Sitting in the sunshine, sipping coffee, outside RuaRed, at the end of the Luas Red line in Tallaght earlier this week (Photograph: Patrick Comerford, 2011)
I have spent three mornings in Tallaght in the past week – two mornings at the hospital for tests, scans and consultations for my sarcoidosis and my Vitamin B12 deficiency, and one at a funeral in Saint Maelruain’s Church.
Sitting in the sunshine on Tuesday morning, sipping coffee on the terrace outside RedRua, the South Dublin Arts Centre, at the end of the Red Luas Line, and again at the Interval Café, beside the Civic Theatre on Thursday morning, I realised how much Tallaght had to offer. This is Tallaght’s emerging cultural quarter, with an arts centre, a theatre and a library that ought to be the envy of an Irish city or large town, and all within a short walking distance of The Square, the hospital and public transport.
Tallaght Hospital ... two mornings of tests and scans this week (Photograph: Patrick Comerford, 2011)
The concepts behind the development of Tallaght were fine – the problems lay with the way previous Governments allowed the economy to overheat – and it is sad to see so many ground level shop-fronts vacant, and to realise that some good concepts, including the Glashaus Hotel, have failed.
When its detractors talk of Tallaght as being like Eastern Europe they are unfair to both. There are many modernised and comfortable places to visit in Eastern Europe today, and I have enjoyed visits to Bucharest and Brasov in Romania in recent years, as well as visits to Hungary, Croatia and Albania.
If Tallaght is to be compared to Eastern Europe then compare it to the best that has been developed there over the past two years. But a fairer comparison might be drawn with modern industrialised cities in northern Europe.
On a bright, sunny day, Tallaght is bright and sunny too, with many cultural and historic attractions
Modern sculpture outside the library in the Civic Centre in Tallaght (Photograph: Patrick Comerford, 2011)
RuaRed, for example, is a multi-purpose arts resource and a dynamic home for the creation and enjoyment of the arts. It opened two years ago in May 2009 and works with partner organisations and tenants to provide programmes are aimed at the wider community, and it seeks to promote a diverse, high quality and innovative arts programme.
Tallaght still has some leading “High Street” names, so it was a pity then, on Friday, to see so many of the shops on “High Street” – a modern creation linking The Square with the historic centre of Tallaght – are now closed, either because of a decline in footfall, or the failure of the tenants to negotiate downward rent reviews.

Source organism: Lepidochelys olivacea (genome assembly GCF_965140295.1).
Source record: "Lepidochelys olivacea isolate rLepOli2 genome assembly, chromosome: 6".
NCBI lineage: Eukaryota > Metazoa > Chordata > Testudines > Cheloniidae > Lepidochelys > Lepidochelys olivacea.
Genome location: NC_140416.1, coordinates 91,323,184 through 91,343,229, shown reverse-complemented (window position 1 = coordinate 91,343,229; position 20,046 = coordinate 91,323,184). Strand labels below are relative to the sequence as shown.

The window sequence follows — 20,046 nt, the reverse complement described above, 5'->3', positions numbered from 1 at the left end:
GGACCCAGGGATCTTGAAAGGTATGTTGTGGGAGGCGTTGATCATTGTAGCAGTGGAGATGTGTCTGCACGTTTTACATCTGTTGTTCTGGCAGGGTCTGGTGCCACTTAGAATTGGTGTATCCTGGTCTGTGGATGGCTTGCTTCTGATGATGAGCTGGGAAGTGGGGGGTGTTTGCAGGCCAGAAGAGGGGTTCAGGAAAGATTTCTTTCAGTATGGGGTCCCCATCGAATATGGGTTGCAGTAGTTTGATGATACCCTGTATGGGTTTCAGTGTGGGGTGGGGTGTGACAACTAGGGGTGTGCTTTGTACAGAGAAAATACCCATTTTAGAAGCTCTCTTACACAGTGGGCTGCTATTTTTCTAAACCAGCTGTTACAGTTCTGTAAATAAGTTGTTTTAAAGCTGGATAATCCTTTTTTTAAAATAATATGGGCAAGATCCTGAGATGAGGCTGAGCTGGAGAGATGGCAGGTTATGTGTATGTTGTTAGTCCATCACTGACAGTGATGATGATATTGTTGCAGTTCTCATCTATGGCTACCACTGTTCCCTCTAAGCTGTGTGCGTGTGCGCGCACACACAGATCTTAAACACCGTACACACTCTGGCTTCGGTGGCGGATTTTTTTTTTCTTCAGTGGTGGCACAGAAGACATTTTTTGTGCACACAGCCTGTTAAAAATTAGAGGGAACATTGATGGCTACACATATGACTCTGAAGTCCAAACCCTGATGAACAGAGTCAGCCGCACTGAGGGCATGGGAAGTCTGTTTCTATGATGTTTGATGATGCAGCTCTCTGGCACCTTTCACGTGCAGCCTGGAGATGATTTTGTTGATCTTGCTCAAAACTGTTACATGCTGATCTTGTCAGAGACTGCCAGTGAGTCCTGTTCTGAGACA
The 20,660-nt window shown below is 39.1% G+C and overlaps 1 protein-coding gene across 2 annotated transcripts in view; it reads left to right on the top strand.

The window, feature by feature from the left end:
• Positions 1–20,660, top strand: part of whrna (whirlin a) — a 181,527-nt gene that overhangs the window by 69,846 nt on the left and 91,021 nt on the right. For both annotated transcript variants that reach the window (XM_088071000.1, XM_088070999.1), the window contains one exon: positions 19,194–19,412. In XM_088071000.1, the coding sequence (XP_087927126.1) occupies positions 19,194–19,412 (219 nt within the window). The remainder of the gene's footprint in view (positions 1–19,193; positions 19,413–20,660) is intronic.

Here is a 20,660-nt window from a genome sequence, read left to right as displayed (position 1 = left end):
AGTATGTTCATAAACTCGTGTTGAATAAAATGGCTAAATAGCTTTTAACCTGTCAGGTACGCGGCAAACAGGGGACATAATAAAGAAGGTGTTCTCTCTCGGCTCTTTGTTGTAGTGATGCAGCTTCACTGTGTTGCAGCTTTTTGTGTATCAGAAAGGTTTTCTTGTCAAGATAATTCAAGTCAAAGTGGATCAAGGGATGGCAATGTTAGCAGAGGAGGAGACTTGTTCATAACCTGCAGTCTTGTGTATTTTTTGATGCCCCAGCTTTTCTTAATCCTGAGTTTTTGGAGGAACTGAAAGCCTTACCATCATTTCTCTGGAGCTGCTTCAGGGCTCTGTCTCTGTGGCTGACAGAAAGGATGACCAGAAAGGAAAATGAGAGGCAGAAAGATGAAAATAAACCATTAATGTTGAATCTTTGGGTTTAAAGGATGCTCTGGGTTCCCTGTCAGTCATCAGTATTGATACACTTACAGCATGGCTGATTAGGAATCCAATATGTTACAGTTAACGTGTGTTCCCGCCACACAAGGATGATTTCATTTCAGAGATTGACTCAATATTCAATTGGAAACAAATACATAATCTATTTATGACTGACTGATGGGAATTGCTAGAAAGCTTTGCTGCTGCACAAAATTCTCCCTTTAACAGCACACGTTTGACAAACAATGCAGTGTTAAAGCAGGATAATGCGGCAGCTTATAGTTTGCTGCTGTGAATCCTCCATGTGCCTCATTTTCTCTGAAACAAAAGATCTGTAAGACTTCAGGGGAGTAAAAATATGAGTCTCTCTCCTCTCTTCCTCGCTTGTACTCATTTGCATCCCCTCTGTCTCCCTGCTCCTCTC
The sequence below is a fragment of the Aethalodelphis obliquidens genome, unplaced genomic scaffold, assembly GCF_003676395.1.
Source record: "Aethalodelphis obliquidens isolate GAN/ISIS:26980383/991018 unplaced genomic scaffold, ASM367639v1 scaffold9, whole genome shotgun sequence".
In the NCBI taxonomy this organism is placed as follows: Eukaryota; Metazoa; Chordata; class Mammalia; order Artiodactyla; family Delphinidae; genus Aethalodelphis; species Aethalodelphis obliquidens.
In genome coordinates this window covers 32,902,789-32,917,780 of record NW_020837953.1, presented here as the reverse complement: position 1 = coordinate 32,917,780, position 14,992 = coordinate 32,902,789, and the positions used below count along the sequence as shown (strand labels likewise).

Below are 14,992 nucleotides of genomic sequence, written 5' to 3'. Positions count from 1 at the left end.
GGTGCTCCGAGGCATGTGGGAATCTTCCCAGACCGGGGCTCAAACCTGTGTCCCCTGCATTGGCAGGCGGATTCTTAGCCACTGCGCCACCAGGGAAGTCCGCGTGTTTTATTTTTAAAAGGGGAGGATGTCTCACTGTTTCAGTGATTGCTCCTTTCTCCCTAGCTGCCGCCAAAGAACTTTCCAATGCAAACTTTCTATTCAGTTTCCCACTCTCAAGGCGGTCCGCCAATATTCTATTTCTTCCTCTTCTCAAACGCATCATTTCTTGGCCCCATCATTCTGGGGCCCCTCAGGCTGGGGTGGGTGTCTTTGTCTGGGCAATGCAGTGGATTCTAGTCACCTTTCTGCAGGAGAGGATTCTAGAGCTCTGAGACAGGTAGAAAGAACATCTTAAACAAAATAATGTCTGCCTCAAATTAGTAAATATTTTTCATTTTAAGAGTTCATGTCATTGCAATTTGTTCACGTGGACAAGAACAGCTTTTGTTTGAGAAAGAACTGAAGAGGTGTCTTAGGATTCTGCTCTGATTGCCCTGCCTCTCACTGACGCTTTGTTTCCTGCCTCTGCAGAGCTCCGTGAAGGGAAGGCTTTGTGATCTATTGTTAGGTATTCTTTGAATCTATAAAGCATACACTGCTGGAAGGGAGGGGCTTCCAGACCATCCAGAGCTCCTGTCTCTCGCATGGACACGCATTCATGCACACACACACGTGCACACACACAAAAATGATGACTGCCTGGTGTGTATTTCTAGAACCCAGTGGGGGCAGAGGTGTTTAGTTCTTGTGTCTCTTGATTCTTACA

Back in the historic centre of Tallaght, it was good to in Saint Maelruain’s Church once again, even if it was for the sad occasion of a funeral.
I was a parishioner in Saint Maelruain’s throughout the 1980s and 1990s, my sons were baptised there, and I served in the parish on the select vestry and as a reader until my ordination in 2000.
Tallaght’s mediaeval tower and the pinnacles of Semple’s Church seen from the churchyard at Saint Maelruain’s (Photograph: Patrick Comerford, 2011)
The monastic foundation at Tallaght dated back to the 8th century and was associated with the Ceilí Dé monastic movement, also known as the Culdees, or the “Servants of God.”
Three outstanding religious texts, the Martyrology of Aengus, the Martyrology of Tallaght and the Stowe Missal, were compiled at the monastery in Tallaght, and the Rule of Tallaght and the Teaching of Maelruain reflect the spirit of the Ceilí Dé reform movement.
The Rule of Tallaght, drawn up by Saint Maelruain for the Ceilí Dé of Tallaght, prescribed the time and manner of their prayers, fasts, and devotions, the frequency with which they ought to go to confession and the penances to faults confessed. The Teaching of Maelruain sets out in detail the prayers to be said in the Ceilí Dé monastery. The Martyrology of Tallaght was a collaboration between Saint Maelruain and Saint Aengus, written about 790 AD. It is a prose catalogue of Irish saints and the oldest of the Irish martyrologies. The Martyrology of Aengus, also known as the Feiliré of Aengus or his Calendar, is a list of saints written in verse by Saint Aengus, possibly around 800. It was completed after the death of Saint Maelruain, when Saint Aengus returned to Disert-beagh, Co Laois.
In 1179, Tallaght was granted by Pope Alexander III to the Archbishops of Dublin, who later had their country residence on a site that is now home to the Dominican Priory.
Later in the Middle Ages, Archbishop Comyn granted Tallaght to the Deans of Saint Patrick’s Cathedral, Dublin, and the Deans of Saint Patrick’s were the Rectors of Tallaght from 1228.
The tower beside Saint Maelruain’s Church dates from the Middle Ages, when it was part of the fortifications of The Pale.
The Deans of Saint Patrick’s remained Rectors of Tallaght until the disestablishment of the Church of Ireland in the late 19th century.
The interior of Saint Maelruain’s Church, the Church of Ireland parish church in Tallaght (Photograph: Patrick Comerford, 2011)
The present church was designed by John Semple and built in 1829 from the rubble of the older churches on this site. The graveyard has some tombstones dating from the 18th and 19th centuries, and some even from the 17th century. The graves of the artists Oisin Kelly, Evie Hone and Elizabeth Rivers are in the new graveyard. The tower beside the church, which still serves as a belfry, Saint Maelruain’s Cross and the old stone known as “Saint Maelruain’s Losset” in the churchyard are testimony to the ancient history of this area.
“Saint Maelruain’s Losset” in the churchyard in Tallaght (Photograph: Patrick Comerford, 2011)